NT Secrets, last updated Monday, October 12, 1998.

System Secrets
User Interface Secrets
System Secrets
Easter Eggs!!!

System Secrets

  1. Question: How do I change the timeout when the system starts up?
    Answer: There are two ways, one is to go into the control panel, open the system icon, go to the Startup/Shutdown tab and change the timeout there, or edit the boot.ini file, but remember to change it from read only to writeable before you edit it, and change it back when you are done. 
  2. Question: How do I get a program to run, or a batch job to run automatically?
    Answer: Go in the control panel and open services, scroll down to the scheduler and set it to start automatically if it is not already, and also start it while you are there.  Next you can use the following tools to schedule an event:   at.exe (included with NT) command line scheduler, WinAT (included with the resource kit)  which is the windows interface version of at, or Scheduled Tasks, which is an option when you install Internet Explorer 4.0, you can add it after installing it, go to the Internet Explorer Home page.  This gives you the same one that will be included in NT 5.0.
  3. Question:  How do I start or stop a service without restarting NT?
    Answer:  Go to the control panel, open the services applet, and there you can start, stop or pause services.
  4. Question:  My machine crashes sometimes, and then it is REAL SLOW when it re-starts, what do I do?
    Answer:  Go to the system applet in the control panel, go to startup/shutdown, and check the following:  Disable write memory to a file, and I would also select automatically reboot.  NOTE:  Only server does this by default, this is not a problem with workstation.  Lastly, delete the memory.dmp file in your windows directory to free up disk space.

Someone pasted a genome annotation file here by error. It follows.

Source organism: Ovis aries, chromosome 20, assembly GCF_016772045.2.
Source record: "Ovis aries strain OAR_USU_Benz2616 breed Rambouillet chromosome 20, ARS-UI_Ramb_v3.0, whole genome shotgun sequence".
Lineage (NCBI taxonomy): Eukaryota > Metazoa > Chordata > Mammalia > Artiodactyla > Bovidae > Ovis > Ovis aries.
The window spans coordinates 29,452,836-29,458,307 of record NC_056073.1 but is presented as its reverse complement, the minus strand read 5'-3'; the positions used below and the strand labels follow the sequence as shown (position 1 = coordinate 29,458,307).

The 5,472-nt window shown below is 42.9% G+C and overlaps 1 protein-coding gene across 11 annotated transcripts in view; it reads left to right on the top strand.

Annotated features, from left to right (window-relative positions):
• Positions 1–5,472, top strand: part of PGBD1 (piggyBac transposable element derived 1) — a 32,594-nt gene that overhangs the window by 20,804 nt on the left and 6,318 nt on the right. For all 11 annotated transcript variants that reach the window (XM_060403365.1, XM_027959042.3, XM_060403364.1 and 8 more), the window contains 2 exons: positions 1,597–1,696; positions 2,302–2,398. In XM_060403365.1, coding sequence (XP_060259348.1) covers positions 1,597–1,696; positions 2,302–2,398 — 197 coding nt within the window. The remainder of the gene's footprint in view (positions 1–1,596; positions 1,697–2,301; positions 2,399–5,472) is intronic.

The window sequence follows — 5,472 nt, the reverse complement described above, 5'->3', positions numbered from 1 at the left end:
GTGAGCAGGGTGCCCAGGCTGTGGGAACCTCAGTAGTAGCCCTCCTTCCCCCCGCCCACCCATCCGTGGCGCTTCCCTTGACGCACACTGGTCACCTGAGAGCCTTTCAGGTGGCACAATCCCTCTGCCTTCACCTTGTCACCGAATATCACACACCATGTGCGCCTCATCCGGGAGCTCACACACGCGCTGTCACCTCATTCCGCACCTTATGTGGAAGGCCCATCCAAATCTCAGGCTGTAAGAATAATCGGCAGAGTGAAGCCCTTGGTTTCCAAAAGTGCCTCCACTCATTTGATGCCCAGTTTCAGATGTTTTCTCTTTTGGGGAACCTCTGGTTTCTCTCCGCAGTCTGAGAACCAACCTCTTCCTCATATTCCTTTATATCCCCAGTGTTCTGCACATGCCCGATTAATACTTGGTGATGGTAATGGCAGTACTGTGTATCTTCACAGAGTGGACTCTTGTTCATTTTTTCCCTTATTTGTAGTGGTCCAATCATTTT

5. Question: Do I need to install ALL the service packs to get all the fixes? 
    Answer: NO.  The latest service pack includes all previous fixes, but does not include any of the "hotfixes" which are downloaded separately on the Microsoft site or here.
  6. Question: I installed NT over another version, how do I get rid of the old choices on the boot menu? 
    Answer: There are several secrets to the boot.ini file.  Basically, you can edit it directly with notepad.  First, right mouse click on it, choose properties, and there, remove the read only attribute to it so you can change it.   Then hit OK and double click on it to open it.  You can remove the bottom two lines for the old OS, they most likely are the same as the first two choices.  It is also possible to add another operating system if it is not in there.  You must have first installed NT on a drive with MS-DOS or Windows 95 and kept the file system as FAT, not NTFS.  If the following line was not added or removed for some reason, it is possible to add it back and have the OS boot again.  Add the following line at the bottom: 
        c:\ = "MS-DOS"  or   c:\ = "Windows 95" depending on what OS you want to add.  The text in the quotation marks is only the description seen on the menu.  If it does not work, then remove the text from the menu.  Remember to mark the file as read-only again when done editing it. 

  7. Question: I hate Dr. Watson.  I have a program that is buggy and it always pops up and takes forever to write it's log.  How do I get rid of him?
    Answer:  This is done by editing the registry.  You have several choices also.  Run regedit.exe and go to the key HKEY_LOCAL_MACHINE\Software\Microsoft\Windows NT\CurrentVersion\AeDebug.  In there, you have the following keys:
    Auto: REG_SZ: 1
    Debugger: REG_SZ: DRWTSN32 -p %ld -e %ld -g
    UserDebuggerHotkey: REG_DWORD: 0
    If you change Auto to 0 (zero) then it will prompt you with an "Ok" "Cancel" box (press OK to skip the debugger).  If you wipe out all the keys, then nothing happens and the app just crashes without any notice that something went wrong.  I would suggest changing auto to 0.  If you do remove all the keys and then decide you liked Dr. Watson, at a command prompt type:
    drwtsn32 -i
    to install it again.  A good article on the MS website about this is here.

User Interface Secrets

  1. Question: How do I do a screen shot without fancy third-party software?
    Answer:  Simple!  Just use ctrl-print screen for the entire screen, or alt-print screen for the current window in focus. Then paste it into an image editor, such as paint using ctrl - v.